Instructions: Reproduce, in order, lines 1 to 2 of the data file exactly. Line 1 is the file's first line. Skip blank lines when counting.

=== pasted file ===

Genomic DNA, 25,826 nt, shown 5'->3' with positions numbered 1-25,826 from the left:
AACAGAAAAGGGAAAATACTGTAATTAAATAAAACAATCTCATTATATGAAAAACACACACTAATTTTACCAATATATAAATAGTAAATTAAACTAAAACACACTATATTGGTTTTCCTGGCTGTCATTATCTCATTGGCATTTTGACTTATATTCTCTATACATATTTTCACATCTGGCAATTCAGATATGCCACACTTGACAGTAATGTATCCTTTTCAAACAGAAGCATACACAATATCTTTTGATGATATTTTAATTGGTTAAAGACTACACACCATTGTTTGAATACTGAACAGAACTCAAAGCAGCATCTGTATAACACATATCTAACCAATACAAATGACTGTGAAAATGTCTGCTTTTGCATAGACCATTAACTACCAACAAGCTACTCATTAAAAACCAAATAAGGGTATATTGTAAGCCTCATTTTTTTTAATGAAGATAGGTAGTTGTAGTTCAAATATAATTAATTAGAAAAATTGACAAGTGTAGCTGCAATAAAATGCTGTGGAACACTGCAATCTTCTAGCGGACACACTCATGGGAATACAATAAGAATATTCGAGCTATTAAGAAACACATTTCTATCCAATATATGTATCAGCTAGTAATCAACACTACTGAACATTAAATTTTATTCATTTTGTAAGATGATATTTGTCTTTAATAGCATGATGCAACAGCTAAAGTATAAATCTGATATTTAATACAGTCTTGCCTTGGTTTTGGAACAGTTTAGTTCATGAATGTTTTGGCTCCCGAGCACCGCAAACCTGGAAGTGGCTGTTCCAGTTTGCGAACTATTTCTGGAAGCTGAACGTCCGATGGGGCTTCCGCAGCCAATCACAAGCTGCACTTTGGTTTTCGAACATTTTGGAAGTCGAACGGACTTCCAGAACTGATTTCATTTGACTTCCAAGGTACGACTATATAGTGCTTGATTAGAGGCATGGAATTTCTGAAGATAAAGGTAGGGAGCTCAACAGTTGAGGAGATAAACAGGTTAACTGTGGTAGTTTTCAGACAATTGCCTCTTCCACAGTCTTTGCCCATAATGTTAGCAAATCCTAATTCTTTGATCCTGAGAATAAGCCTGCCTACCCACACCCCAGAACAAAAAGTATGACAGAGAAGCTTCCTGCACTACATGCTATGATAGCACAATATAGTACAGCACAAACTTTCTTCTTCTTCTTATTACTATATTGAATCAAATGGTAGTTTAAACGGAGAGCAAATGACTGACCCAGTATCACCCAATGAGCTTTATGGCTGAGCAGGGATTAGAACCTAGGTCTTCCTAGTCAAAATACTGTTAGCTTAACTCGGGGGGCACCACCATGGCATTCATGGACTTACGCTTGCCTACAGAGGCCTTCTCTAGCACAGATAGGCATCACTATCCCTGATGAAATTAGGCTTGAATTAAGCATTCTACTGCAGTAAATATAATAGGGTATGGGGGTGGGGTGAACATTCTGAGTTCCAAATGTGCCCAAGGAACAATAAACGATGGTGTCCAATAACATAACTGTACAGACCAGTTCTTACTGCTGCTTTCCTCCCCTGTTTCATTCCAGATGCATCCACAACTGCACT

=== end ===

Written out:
Genomic DNA, 25,826 nt, shown 5'->3' with positions numbered 1-25,826 from the left:
AACAGAAAAGGGAAAATACTGTAATTAAATAAAACAATCTCATTATATGAAAAACACACACTAATTTTACCAATATATAAATAGTAAATTAAACTAAAACACACTATATTGGTTTTCCTGGCTGTCATTATCTCATTGGCATTTTGACTTATATTCTCTATACATATTTTCACATCTGGCAATTCAGATATGCCACACTTGACAGTAATGTATCCTTTTCAAACAGAAGCATACACAATATCTTTTGATGATATTTTAATTGGTTAAAGACTACACACCATTGTTTGAATACTGAACAGAACTCAAAGCAGCATCTGTATAACACATATCTAACCAATACAAATGACTGTGAAAATGTCTGCTTTTGCATAGACCATTAACTACCAACAAGCTACTCATTAAAAACCAAATAAGGGTATATTGTAAGCCTCATTTTTTTTAATGAAGATAGGTAGTTGTAGTTCAAATATAATTAATTAGAAAAATTGACAAGTGTAGCTGCAATAAAATGCTGTGGAACACTGCAATCTTCTAGCGGACACACTCATGGGAATACAATAAGAATATTCGAGCTATTAAGAAACACATTTCTATCCAATATATGTATCAGCTAGTAATCAACACTACTGAACATTAAATTTTATTCATTTTGTAAGATGATATTTGTCTTTAATAGCATGATGCAACAGCTAAAGTATAAATCTGATATTTAATACAGTCTTGCCTTGGTTTTGGAACAGTTTAGTTCATGAATGTTTTGGCTCCCGAGCACCGCAAACCTGGAAGTGGCTGTTCCAGTTTGCGAACTATTTCTGGAAGCTGAACGTCCGATGGGGCTTCCGCAGCCAATCACAAGCTGCACTTTGGTTTTCGAACATTTTGGAAGTCGAACGGACTTCCAGAACTGATTTCATTTGACTTCCAAGGTACGACTATATAGTGCTTGATTAGAGGCATGGAATTTCTGAAGATAAAGGTAGGGAGCTCAACAGTTGAGGAGATAAACAGGTTAACTGTGGTAGTTTTCAGACAATTGCCTCTTCCACAGTCTTTGCCCATAATGTTAGCAAATCCTAATTCTTTGATCCTGAGAATAAGCCTGCCTACCCACACCCCAGAACAAAAAGTATGACAGAGAAGCTTCCTGCACTACATGCTATGATAGCACAATATAGTACAGCACAAACTTTCTTCTTCTTCTTATTACTATATTGAATCAAATGGTAGTTTAAACGGAGAGCAAATGACTGACCCAGTATCACCCAATGAGCTTTATGGCTGAGCAGGGATTAGAACCTAGGTCTTCCTAGTCAAAATACTGTTAGCTTAACTCGGGGGGCACCACCATGGCATTCATGGACTTACGCTTGCCTACAGAGGCCTTCTCTAGCACAGATAGGCATCACTATCCCTGATGAAATTAGGCTTGAATTAAGCATTCTACTGCAGTAAATATAATAGGGTATGGGGGTGGGGTGAACATTCTGAGTTCCAAATGTGCCCAAGGAACAATAAACGATGGTGTCCAATAACATAACTGTACAGACCAGTTCTTACTGCTGCTTTCCTCCCCTGTTTCATTCCAGATGCATCCACAACTGCACT